Chinnappa Reddy, J.
1. This is a reference under Section 26(3) of the Gift-tax Act, 1958, The assessee, G. Ethirajulu, was a partner of an unregistered firm, Kasetty Rangappa and Sons, for several years. By December 15, 1956, all the other partners of the firm retired and he became the sole proprietor of the business which he carried on as such till March 31, 1957. On April 1, 1957, he converted the business from a proprietary business into a partnership business, with himself and three other persons as partners. His share in the partnership business was 6/16ths while that of the other three partners was 4/16ths, 4/16ths and 2/16ths, respectively. Admittedly, the entire capital of the business was contributed by the assessee alone, the other partners being mere working partners. The Gift-tax Officer was of the view that the conversion of the proprietary business into a partnership business resulted in a gift of a 10/16ths share in all the assets (including goodwill) of the business to the other partners. A contention raised by the assessee that under the terms of the partnership the other partners had no right to a share in the assets was not accepted by the Gift-tax Officer as there was no such restrictive clause in the partnership deed. Another contention that the goodwill of the business should not be valued and included in the assets in assessing the value of the gift was not also accepted. The Gift-tax Officer assessed the value of the gift at Rs. 1,00,000 and levied gift-tax on that amount. The Appellate Assistant Commissioner confirmed the order of the Gift-tax Officer. On further appeal to the Tribunal, the latter while holding that there was a gift and that the goodwill of the business should also be included in the assets for valuing the gift, held that the gift was exempt from tax by reason of Section 5(1)(xiv) of the Gift-tax Act as according to the Tribunal the gift was made bona fide 'in the course of carrying on a business' and 'for the purpose of such business'. The Tribunal, therefore, allowed the appeal and set aside the orders of the Gift-tax Officer and the Appellate Assistant Commissioner. At the instance of the Commissioner of Gift-tax, the Tribunal has referred the following question to us :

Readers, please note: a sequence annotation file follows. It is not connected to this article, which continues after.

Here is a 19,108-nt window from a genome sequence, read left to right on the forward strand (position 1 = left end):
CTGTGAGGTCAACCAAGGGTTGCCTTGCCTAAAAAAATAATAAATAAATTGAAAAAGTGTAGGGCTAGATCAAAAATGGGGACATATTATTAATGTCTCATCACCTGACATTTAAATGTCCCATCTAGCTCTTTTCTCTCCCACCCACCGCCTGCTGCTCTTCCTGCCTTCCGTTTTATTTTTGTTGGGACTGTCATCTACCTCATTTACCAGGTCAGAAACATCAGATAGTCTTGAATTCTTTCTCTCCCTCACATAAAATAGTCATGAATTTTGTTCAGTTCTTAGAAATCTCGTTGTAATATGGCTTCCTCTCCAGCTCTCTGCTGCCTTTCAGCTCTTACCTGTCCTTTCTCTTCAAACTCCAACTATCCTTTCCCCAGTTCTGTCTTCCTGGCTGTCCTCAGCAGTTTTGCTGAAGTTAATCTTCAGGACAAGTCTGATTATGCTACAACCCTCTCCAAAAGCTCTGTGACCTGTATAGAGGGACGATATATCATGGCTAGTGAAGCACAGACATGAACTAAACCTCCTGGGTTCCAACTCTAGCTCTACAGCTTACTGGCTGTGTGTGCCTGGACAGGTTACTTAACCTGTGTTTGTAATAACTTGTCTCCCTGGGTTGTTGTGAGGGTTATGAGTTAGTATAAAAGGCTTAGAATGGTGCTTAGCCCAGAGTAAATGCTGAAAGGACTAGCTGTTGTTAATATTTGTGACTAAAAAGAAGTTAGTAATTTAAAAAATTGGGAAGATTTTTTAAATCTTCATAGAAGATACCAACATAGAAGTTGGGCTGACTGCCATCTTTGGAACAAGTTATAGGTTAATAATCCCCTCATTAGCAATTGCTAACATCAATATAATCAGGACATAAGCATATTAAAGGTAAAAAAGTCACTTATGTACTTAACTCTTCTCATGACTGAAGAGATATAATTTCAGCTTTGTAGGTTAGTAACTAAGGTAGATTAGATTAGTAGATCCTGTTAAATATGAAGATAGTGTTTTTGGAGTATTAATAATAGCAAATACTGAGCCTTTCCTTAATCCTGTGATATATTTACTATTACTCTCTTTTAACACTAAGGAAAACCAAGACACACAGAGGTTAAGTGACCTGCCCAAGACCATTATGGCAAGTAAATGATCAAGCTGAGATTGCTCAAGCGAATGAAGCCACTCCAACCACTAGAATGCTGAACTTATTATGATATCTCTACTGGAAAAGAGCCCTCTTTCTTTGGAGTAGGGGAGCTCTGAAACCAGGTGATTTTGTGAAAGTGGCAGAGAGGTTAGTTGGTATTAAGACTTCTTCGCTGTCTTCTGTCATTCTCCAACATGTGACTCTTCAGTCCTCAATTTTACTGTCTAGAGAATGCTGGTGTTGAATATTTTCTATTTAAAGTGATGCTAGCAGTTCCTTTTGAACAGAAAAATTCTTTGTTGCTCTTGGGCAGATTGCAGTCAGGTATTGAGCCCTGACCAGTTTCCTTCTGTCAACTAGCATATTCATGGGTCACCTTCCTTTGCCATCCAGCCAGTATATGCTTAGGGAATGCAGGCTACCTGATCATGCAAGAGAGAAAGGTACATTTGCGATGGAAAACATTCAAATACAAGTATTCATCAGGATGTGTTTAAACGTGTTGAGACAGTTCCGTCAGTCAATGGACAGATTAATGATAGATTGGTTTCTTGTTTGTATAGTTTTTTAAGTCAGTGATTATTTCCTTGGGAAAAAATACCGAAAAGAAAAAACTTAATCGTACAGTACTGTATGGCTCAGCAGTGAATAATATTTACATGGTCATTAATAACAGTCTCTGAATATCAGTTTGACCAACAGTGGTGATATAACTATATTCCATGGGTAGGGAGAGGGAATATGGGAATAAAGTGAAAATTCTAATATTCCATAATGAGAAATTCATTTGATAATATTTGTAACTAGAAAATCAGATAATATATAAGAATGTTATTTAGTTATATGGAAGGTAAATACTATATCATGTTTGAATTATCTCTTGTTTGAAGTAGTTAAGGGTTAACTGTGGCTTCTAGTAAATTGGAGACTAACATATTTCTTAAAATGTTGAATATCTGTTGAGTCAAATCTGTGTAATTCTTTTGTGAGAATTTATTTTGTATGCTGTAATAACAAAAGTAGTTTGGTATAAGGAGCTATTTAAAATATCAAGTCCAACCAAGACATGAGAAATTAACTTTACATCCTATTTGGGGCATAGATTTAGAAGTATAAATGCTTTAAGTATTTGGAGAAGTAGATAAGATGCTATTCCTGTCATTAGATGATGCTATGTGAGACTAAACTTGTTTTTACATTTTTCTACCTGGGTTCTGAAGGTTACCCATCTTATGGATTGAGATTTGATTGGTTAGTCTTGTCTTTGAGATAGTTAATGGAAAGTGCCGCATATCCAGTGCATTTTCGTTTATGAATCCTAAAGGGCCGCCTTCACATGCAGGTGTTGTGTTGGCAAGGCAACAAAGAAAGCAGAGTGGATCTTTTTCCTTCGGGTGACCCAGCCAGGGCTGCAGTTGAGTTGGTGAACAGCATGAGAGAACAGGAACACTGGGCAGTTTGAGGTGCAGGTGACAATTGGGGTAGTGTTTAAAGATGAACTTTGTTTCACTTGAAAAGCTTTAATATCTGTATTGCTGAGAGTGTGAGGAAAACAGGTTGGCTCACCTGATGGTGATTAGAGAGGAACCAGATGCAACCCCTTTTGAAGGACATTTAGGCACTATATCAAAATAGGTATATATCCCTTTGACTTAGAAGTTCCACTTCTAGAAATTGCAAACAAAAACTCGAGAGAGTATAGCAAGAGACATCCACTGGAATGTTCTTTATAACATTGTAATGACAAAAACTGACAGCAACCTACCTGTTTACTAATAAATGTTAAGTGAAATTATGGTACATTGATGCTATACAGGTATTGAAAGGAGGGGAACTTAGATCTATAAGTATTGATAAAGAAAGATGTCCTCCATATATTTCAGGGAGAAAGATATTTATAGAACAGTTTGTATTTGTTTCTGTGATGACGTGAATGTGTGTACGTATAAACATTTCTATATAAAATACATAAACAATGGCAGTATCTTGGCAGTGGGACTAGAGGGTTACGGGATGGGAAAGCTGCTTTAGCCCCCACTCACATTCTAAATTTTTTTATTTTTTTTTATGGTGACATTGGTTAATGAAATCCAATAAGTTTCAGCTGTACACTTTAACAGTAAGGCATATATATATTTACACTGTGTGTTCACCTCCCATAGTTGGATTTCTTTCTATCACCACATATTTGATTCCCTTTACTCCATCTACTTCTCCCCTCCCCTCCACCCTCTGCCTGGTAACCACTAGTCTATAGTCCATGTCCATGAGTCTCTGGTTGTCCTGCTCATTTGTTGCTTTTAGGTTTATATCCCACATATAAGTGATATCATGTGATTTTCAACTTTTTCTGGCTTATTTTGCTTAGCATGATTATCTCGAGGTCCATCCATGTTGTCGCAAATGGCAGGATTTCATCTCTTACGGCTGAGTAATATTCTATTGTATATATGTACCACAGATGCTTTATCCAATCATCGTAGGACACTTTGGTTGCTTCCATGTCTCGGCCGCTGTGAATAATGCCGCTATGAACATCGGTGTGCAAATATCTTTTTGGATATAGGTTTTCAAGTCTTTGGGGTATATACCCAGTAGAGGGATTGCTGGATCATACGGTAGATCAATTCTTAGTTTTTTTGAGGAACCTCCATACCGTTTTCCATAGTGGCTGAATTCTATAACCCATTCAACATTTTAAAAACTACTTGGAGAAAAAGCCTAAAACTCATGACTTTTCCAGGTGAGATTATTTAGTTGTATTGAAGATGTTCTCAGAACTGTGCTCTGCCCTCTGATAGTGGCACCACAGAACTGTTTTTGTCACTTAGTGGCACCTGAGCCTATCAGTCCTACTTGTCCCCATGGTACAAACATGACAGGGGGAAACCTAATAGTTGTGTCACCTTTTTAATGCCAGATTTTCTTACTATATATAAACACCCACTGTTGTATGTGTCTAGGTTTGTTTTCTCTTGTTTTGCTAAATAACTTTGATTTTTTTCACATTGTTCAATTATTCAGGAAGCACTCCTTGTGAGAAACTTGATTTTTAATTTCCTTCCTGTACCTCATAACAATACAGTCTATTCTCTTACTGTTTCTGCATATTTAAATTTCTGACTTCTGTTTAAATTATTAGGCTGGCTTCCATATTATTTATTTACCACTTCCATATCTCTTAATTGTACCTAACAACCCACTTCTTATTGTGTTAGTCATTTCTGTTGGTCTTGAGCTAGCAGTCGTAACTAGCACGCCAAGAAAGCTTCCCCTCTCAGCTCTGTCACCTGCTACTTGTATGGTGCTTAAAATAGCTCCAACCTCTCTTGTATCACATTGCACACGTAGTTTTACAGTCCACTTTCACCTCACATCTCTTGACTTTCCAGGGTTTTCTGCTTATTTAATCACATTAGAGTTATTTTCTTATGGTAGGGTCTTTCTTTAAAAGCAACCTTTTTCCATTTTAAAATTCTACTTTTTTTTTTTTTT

'Whether, on the facts and in the circumstances of the case, the gift was exempt under Section 5(1)(xiv) of the Gift-tax Act, 1958 ?'
2. Section 5(1)(xiv) of the Gift-tax Act is as follows :
'Gift-tax shall not be charged under this Act in respect of gifts made by any person in the course of carrying on a business, profession or vocation, to the extent to which the gift is proved to the satisfaction of the Gift-tax Officer to have been made bona fide for the purpose of such business, profession or vocation.'
3. It is apparent that the gift must satisfy two conditions before an assessee can claim the benefit of the exemption. They are : (1) it must be made in the course of carrying on a business, and, (2) it must be made bona fide for the purpose of such business. In the present case, the gift could perhaps be said to have been made bona fide for the purpose of the business since the Tribunal found that the assessee admitted the three others as partners with a view to facilitate the carrying on of the business and to earn more profits. But could it be said that the gift was made 'in the course of carrying on a business'? The expression' in the course of carrying on a business' must naturally mean something different from the expression 'for the purpose of the business'. We think that it means that the gift must be made as an incident of the business activity of the assessee and not independently of it. It cannot mean the transfer of the very business or a part of it, even if such transfer is to facilitate the business. There is an even more formidable obstacle in the way of the assessee.
4. It appears to be essential, in order to claim the benefit of section 5(1)(xiv), that the business should continue to be that of the same person who made the gift. If, as a result of the gift, the business changes hands we do not see how the person making the gift can claim the benefit of Section 5(1)(xiv).
5. Perhaps, this is another face of the same idea that we have expressed in the previous paragraph. In the present case the business ceased to belong exclusively to the assessee and became the property of a partnership. Clearly it is not the same person and the gift was not 'in the course of the carrying on of the business'.
6. The Tribunal relied on a decision of the Kerala High Court in Commissioner of Gift-tax v. Gheevarghese,  68 I.T.R. 132 (Ker.). In that case the finding was that the gift was for the purpose of the business and that was thought by the learned judges to be sufficient to attract Section 5(1)(xiv). They did not consider the aspects to which we have referred. We respectfully dissent from their view. The learned counsel for the assessee, Sri C. Obulapathi Chowdary, relied on the decision of the Supreme Court in Commissioner of Gift-tax v. George Kuruvilla, : 77ITR746(SC) . The decision appears to us to be wholly irrelevant. A gift made to a son out of love and affection was held to be not a gift which attracted Section 5(1)(xiv). We are unable to see how the decision can be of any possible assistance to the assessee.
7. The question referred to us is answered in favour of the department and against the assessee.
8. The assessee will pay the costs of the reference which we fix at Rs. 250.